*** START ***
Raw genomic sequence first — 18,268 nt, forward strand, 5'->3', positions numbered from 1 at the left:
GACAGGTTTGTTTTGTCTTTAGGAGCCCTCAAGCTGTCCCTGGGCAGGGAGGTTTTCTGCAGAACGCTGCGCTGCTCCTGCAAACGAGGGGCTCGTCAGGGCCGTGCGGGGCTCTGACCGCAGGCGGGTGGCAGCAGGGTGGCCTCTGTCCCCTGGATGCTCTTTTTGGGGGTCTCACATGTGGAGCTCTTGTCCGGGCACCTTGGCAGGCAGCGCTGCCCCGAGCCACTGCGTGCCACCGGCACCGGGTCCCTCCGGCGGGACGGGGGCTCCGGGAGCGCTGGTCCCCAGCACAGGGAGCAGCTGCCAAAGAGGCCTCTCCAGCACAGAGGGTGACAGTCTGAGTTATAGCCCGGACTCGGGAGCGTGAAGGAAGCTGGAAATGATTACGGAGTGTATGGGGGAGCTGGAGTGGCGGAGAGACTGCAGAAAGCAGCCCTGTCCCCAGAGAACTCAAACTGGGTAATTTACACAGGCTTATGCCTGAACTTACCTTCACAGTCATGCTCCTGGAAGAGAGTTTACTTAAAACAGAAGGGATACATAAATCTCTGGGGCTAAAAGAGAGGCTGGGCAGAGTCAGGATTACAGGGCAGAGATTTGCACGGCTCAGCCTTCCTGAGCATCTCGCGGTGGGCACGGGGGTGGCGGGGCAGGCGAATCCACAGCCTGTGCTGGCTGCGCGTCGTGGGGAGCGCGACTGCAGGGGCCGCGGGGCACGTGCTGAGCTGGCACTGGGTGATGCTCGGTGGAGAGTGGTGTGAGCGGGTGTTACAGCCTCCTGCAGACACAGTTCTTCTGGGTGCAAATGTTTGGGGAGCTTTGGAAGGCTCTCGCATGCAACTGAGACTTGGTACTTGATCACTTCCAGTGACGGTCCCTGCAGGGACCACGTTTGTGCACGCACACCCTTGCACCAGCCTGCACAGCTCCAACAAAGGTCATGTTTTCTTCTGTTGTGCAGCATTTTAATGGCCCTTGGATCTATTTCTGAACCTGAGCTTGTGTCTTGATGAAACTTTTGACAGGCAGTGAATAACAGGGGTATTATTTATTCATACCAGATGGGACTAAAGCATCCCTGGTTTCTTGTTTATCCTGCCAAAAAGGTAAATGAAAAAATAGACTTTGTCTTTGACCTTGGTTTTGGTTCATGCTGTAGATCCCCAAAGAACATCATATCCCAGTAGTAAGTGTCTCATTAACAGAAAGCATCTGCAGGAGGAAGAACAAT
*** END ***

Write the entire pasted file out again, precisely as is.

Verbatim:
Raw genomic sequence first — 18,268 nt, forward strand, 5'->3', positions numbered from 1 at the left:
GACAGGTTTGTTTTGTCTTTAGGAGCCCTCAAGCTGTCCCTGGGCAGGGAGGTTTTCTGCAGAACGCTGCGCTGCTCCTGCAAACGAGGGGCTCGTCAGGGCCGTGCGGGGCTCTGACCGCAGGCGGGTGGCAGCAGGGTGGCCTCTGTCCCCTGGATGCTCTTTTTGGGGGTCTCACATGTGGAGCTCTTGTCCGGGCACCTTGGCAGGCAGCGCTGCCCCGAGCCACTGCGTGCCACCGGCACCGGGTCCCTCCGGCGGGACGGGGGCTCCGGGAGCGCTGGTCCCCAGCACAGGGAGCAGCTGCCAAAGAGGCCTCTCCAGCACAGAGGGTGACAGTCTGAGTTATAGCCCGGACTCGGGAGCGTGAAGGAAGCTGGAAATGATTACGGAGTGTATGGGGGAGCTGGAGTGGCGGAGAGACTGCAGAAAGCAGCCCTGTCCCCAGAGAACTCAAACTGGGTAATTTACACAGGCTTATGCCTGAACTTACCTTCACAGTCATGCTCCTGGAAGAGAGTTTACTTAAAACAGAAGGGATACATAAATCTCTGGGGCTAAAAGAGAGGCTGGGCAGAGTCAGGATTACAGGGCAGAGATTTGCACGGCTCAGCCTTCCTGAGCATCTCGCGGTGGGCACGGGGGTGGCGGGGCAGGCGAATCCACAGCCTGTGCTGGCTGCGCGTCGTGGGGAGCGCGACTGCAGGGGCCGCGGGGCACGTGCTGAGCTGGCACTGGGTGATGCTCGGTGGAGAGTGGTGTGAGCGGGTGTTACAGCCTCCTGCAGACACAGTTCTTCTGGGTGCAAATGTTTGGGGAGCTTTGGAAGGCTCTCGCATGCAACTGAGACTTGGTACTTGATCACTTCCAGTGACGGTCCCTGCAGGGACCACGTTTGTGCACGCACACCCTTGCACCAGCCTGCACAGCTCCAACAAAGGTCATGTTTTCTTCTGTTGTGCAGCATTTTAATGGCCCTTGGATCTATTTCTGAACCTGAGCTTGTGTCTTGATGAAACTTTTGACAGGCAGTGAATAACAGGGGTATTATTTATTCATACCAGATGGGACTAAAGCATCCCTGGTTTCTTGTTTATCCTGCCAAAAAGGTAAATGAAAAAATAGACTTTGTCTTTGACCTTGGTTTTGGTTCATGCTGTAGATCCCCAAAGAACATCATATCCCAGTAGTAAGTGTCTCATTAACAGAAAGCATCTGCAGGAGGAAGAACAAT